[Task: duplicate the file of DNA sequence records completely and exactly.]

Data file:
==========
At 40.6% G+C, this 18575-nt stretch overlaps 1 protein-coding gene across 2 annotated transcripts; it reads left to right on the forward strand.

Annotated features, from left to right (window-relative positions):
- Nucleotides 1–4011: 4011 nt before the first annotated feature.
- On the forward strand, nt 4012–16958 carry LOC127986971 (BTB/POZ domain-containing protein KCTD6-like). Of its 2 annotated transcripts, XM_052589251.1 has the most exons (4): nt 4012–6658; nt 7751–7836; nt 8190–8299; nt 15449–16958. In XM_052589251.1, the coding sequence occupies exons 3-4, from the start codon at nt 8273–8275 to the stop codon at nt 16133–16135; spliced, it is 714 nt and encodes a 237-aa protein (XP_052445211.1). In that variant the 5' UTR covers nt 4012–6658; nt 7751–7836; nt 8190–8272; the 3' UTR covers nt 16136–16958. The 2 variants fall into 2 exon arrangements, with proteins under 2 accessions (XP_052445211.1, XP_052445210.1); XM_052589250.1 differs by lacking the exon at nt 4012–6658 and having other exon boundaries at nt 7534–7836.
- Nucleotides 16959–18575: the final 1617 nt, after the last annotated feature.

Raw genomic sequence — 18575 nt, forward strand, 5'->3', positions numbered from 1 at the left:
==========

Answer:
At 40.6% G+C, this 18575-nt stretch overlaps 1 protein-coding gene across 2 annotated transcripts; it reads left to right on the forward strand.

Annotated features, from left to right (window-relative positions):
- Nucleotides 1–4011: 4011 nt before the first annotated feature.
- On the forward strand, nt 4012–16958 carry LOC127986971 (BTB/POZ domain-containing protein KCTD6-like). Of its 2 annotated transcripts, XM_052589251.1 has the most exons (4): nt 4012–6658; nt 7751–7836; nt 8190–8299; nt 15449–16958. In XM_052589251.1, the coding sequence occupies exons 3-4, from the start codon at nt 8273–8275 to the stop codon at nt 16133–16135; spliced, it is 714 nt and encodes a 237-aa protein (XP_052445211.1). In that variant the 5' UTR covers nt 4012–6658; nt 7751–7836; nt 8190–8272; the 3' UTR covers nt 16136–16958. The 2 variants fall into 2 exon arrangements, with proteins under 2 accessions (XP_052445211.1, XP_052445210.1); XM_052589250.1 differs by lacking the exon at nt 4012–6658 and having other exon boundaries at nt 7534–7836.
- Nucleotides 16959–18575: the final 1617 nt, after the last annotated feature.

Raw genomic sequence — 18575 nt, forward strand, 5'->3', positions numbered from 1 at the left: